Recovery unlikely until 4th quarter, says economist

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A file photo of containers at a port in the central coastal city of Da Nang. Vietnam's economic growth slowed to 4.38 percent in the first half of 2012, the lowest rate in three years. Photo: AFP

Vietnam's economy will not recover just yet since more difficulties are likely to arise while new business opportunities have not arisen, and the corporate sector continues to be embattled, Nguyen Minh Phong, an economist at the Hanoi Socioeconomic Research Institute, tells Vietweek.

He believes things may begin to look up in the fourth quarter as consumption picks up ahead of the New Year.

Vietweek: It is thought that the economy has bottomed and now begun to recover. What do you think?

Nguyen Minh Phong: To answer the question, we should review three issues - whether all possible difficulties have arisen already, new opportunities have arisen, and hurdles to firms' production and business still exist.

As for the first issue, I think the difficulties faced by firms and the shortcomings of the economy will continue, even worsen. Regarding prospects, not many opportunities have opened up for firms to develop. Their debts have accumulated due to high interest rates, while they have had little chance to earn money; so difficulties still exist. Firms now suffer from the aftermath of the economic slowdown, including high interest rates and big financial burden. The government has only deferred taxes, not cut them, while administrative procedures are complicated. Firms have yet to get many business opportunities. Garment firms have not received many new orders from foreign partners, while rice and rubber traders are struggling to cope with lower export prices.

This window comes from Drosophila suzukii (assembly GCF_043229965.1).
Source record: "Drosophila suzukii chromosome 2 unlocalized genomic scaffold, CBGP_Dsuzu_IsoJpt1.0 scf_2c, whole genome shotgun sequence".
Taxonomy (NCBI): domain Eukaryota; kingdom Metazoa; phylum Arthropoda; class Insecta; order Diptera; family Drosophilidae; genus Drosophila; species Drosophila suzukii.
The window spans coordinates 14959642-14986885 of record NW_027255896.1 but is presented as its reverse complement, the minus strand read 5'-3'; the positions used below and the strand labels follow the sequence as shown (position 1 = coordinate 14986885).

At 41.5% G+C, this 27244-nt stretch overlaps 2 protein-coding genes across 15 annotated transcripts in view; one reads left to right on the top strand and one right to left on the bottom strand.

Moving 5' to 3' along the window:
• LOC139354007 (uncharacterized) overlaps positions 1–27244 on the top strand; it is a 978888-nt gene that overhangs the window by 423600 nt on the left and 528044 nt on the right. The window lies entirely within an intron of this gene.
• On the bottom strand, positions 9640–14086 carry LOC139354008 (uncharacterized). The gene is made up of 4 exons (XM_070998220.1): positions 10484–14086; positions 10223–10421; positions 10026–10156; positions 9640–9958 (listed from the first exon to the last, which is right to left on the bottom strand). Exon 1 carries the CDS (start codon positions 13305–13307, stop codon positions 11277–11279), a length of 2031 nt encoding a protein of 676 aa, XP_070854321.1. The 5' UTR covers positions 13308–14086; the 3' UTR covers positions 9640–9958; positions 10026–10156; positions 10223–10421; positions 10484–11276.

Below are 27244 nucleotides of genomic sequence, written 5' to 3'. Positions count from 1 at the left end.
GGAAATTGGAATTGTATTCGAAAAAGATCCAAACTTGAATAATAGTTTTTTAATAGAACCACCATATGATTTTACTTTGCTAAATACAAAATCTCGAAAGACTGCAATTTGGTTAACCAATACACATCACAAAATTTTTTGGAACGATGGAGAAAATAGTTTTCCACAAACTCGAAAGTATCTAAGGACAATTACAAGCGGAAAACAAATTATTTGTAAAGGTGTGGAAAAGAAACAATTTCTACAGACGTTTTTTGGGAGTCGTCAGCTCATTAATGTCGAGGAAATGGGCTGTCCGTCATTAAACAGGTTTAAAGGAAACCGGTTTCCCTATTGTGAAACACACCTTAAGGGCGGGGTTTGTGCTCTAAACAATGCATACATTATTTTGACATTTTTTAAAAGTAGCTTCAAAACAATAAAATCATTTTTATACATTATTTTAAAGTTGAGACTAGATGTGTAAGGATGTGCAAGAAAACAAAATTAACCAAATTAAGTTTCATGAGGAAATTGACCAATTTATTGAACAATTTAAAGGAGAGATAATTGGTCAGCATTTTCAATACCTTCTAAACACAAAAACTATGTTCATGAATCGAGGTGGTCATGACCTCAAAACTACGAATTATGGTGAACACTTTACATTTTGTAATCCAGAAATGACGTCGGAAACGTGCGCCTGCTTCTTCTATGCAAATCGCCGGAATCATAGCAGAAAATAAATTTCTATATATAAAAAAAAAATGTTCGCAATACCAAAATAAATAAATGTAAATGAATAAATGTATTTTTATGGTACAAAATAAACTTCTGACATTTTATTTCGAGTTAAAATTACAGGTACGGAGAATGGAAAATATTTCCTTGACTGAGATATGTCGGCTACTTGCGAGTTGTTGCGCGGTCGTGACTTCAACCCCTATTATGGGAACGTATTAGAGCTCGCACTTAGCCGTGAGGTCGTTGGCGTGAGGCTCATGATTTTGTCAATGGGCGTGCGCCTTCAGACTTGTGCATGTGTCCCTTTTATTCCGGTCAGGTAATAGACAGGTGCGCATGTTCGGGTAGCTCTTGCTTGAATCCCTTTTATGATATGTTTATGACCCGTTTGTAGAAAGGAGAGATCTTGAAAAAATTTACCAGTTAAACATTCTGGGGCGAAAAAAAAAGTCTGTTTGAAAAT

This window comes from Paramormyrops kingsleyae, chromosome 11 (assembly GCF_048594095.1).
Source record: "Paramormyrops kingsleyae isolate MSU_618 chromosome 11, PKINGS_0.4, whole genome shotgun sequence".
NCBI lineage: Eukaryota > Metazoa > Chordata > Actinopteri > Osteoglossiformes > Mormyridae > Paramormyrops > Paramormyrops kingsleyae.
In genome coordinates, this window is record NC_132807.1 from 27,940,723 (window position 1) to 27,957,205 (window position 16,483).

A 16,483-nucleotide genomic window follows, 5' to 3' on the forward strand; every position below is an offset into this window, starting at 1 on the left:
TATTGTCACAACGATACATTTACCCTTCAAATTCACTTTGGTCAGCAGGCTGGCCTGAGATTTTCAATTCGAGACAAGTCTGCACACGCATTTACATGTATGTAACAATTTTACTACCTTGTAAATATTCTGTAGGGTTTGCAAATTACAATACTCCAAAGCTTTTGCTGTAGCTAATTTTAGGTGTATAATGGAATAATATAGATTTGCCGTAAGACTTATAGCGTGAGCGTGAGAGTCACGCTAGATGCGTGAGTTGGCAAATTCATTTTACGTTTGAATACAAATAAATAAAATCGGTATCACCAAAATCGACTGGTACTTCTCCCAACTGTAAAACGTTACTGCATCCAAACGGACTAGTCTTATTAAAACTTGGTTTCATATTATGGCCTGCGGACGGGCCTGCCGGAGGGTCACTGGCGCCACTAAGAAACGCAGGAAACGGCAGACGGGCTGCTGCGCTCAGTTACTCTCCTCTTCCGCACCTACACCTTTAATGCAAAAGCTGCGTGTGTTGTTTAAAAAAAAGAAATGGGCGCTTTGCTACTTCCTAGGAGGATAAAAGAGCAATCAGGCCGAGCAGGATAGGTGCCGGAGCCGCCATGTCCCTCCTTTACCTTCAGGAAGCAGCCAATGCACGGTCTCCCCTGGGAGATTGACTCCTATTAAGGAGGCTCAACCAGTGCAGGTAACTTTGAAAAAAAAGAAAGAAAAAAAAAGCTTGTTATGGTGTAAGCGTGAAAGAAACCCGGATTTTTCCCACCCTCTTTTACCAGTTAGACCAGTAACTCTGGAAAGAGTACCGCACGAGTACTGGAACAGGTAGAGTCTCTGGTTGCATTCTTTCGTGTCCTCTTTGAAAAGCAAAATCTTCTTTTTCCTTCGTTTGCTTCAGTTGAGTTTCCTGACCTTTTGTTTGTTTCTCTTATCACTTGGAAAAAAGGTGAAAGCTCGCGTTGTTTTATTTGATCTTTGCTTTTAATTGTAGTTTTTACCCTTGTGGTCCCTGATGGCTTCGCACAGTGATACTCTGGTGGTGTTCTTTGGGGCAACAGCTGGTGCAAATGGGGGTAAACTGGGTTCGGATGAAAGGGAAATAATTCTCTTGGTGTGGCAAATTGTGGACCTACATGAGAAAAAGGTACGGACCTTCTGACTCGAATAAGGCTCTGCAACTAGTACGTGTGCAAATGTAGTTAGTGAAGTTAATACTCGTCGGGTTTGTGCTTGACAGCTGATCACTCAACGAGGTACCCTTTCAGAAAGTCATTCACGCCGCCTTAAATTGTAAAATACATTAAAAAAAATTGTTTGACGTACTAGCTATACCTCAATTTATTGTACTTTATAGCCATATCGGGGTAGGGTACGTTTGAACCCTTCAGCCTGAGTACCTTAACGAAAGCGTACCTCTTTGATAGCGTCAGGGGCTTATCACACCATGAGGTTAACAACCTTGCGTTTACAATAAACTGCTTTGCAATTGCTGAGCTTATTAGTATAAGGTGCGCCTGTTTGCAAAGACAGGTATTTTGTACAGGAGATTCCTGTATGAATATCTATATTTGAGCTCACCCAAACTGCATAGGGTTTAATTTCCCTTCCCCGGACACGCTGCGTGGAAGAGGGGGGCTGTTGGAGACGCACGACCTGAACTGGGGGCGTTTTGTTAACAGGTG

Most difficulties faced by firms remain. They also suffer because of the hikes in the prices of power and running water and a return of inflation due to the inflationary trend around the world and our loosened credit policy.

The government has only mapped out plans, not offered concrete measures, to rescue firms. Meanwhile, firms have not taken measures to save themselves or each other. Business associations have even left members in the lurch. Companies are not borrowing to expand business, but merely fumble with measures to overcome their difficulties.

Measures now focus only on rescuing banks.

So I think the economy will not recover now. The situation may get better in the fourth quarter, when trade and consumption are higher because of the New Year. This is expected to open up new opportunities for firms. Stimulus packages in some countries are expected to create demand, helping boost our exports. The lower interest rate is a positive factor, enabling companies to more easily access funds at lower cost.

How will the world economic situation affect Vietnam's economic recovery?